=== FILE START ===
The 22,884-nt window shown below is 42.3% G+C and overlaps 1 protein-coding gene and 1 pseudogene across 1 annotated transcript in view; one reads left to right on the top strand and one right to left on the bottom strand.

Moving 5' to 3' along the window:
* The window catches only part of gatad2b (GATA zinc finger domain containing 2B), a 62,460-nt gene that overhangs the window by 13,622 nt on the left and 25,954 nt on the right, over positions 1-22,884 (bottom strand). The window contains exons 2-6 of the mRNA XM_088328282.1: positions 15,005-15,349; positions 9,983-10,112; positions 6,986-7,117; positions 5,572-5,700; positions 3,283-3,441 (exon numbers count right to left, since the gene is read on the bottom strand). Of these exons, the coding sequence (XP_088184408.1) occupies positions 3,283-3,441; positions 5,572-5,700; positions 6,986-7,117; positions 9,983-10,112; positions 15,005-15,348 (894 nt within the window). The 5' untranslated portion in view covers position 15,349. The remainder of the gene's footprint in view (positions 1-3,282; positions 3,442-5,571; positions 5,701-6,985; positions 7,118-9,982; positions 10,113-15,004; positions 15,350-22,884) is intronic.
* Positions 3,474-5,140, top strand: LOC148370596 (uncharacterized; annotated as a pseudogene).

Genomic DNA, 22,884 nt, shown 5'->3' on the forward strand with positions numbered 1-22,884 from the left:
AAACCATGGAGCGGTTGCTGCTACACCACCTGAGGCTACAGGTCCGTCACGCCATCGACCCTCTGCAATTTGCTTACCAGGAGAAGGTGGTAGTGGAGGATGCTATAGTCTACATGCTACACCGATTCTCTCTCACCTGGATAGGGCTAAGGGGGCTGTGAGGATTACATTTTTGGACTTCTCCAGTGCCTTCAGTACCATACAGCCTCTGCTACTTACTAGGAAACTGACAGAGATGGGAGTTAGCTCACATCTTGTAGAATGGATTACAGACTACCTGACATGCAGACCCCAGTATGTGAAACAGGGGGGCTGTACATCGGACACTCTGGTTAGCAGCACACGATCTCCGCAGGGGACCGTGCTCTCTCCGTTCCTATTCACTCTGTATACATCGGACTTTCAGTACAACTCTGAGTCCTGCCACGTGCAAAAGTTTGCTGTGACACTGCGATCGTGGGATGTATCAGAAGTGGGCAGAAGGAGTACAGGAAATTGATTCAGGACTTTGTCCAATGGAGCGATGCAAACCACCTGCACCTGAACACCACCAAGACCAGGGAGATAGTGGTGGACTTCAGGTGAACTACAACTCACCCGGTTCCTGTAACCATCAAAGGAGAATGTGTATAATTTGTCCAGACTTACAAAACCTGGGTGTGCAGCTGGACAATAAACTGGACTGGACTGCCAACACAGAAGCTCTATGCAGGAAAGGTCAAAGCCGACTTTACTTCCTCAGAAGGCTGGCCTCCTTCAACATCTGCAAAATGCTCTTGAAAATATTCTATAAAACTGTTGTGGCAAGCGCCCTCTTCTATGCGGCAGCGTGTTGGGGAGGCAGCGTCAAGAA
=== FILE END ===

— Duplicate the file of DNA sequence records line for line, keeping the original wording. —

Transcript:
The 22,884-nt window shown below is 42.3% G+C and overlaps 1 protein-coding gene and 1 pseudogene across 1 annotated transcript in view; one reads left to right on the top strand and one right to left on the bottom strand.

Moving 5' to 3' along the window:
* The window catches only part of gatad2b (GATA zinc finger domain containing 2B), a 62,460-nt gene that overhangs the window by 13,622 nt on the left and 25,954 nt on the right, over positions 1-22,884 (bottom strand). The window contains exons 2-6 of the mRNA XM_088328282.1: positions 15,005-15,349; positions 9,983-10,112; positions 6,986-7,117; positions 5,572-5,700; positions 3,283-3,441 (exon numbers count right to left, since the gene is read on the bottom strand). Of these exons, the coding sequence (XP_088184408.1) occupies positions 3,283-3,441; positions 5,572-5,700; positions 6,986-7,117; positions 9,983-10,112; positions 15,005-15,348 (894 nt within the window). The 5' untranslated portion in view covers position 15,349. The remainder of the gene's footprint in view (positions 1-3,282; positions 3,442-5,571; positions 5,701-6,985; positions 7,118-9,982; positions 10,113-15,004; positions 15,350-22,884) is intronic.
* Positions 3,474-5,140, top strand: LOC148370596 (uncharacterized; annotated as a pseudogene).

Genomic DNA, 22,884 nt, shown 5'->3' on the forward strand with positions numbered 1-22,884 from the left:
AAACCATGGAGCGGTTGCTGCTACACCACCTGAGGCTACAGGTCCGTCACGCCATCGACCCTCTGCAATTTGCTTACCAGGAGAAGGTGGTAGTGGAGGATGCTATAGTCTACATGCTACACCGATTCTCTCTCACCTGGATAGGGCTAAGGGGGCTGTGAGGATTACATTTTTGGACTTCTCCAGTGCCTTCAGTACCATACAGCCTCTGCTACTTACTAGGAAACTGACAGAGATGGGAGTTAGCTCACATCTTGTAGAATGGATTACAGACTACCTGACATGCAGACCCCAGTATGTGAAACAGGGGGGCTGTACATCGGACACTCTGGTTAGCAGCACACGATCTCCGCAGGGGACCGTGCTCTCTCCGTTCCTATTCACTCTGTATACATCGGACTTTCAGTACAACTCTGAGTCCTGCCACGTGCAAAAGTTTGCTGTGACACTGCGATCGTGGGATGTATCAGAAGTGGGCAGAAGGAGTACAGGAAATTGATTCAGGACTTTGTCCAATGGAGCGATGCAAACCACCTGCACCTGAACACCACCAAGACCAGGGAGATAGTGGTGGACTTCAGGTGAACTACAACTCACCCGGTTCCTGTAACCATCAAAGGAGAATGTGTATAATTTGTCCAGACTTACAAAACCTGGGTGTGCAGCTGGACAATAAACTGGACTGGACTGCCAACACAGAAGCTCTATGCAGGAAAGGTCAAAGCCGACTTTACTTCCTCAGAAGGCTGGCCTCCTTCAACATCTGCAAAATGCTCTTGAAAATATTCTATAAAACTGTTGTGGCAAGCGCCCTCTTCTATGCGGCAGCGTGTTGGGGAGGCAGCGTCAAGAA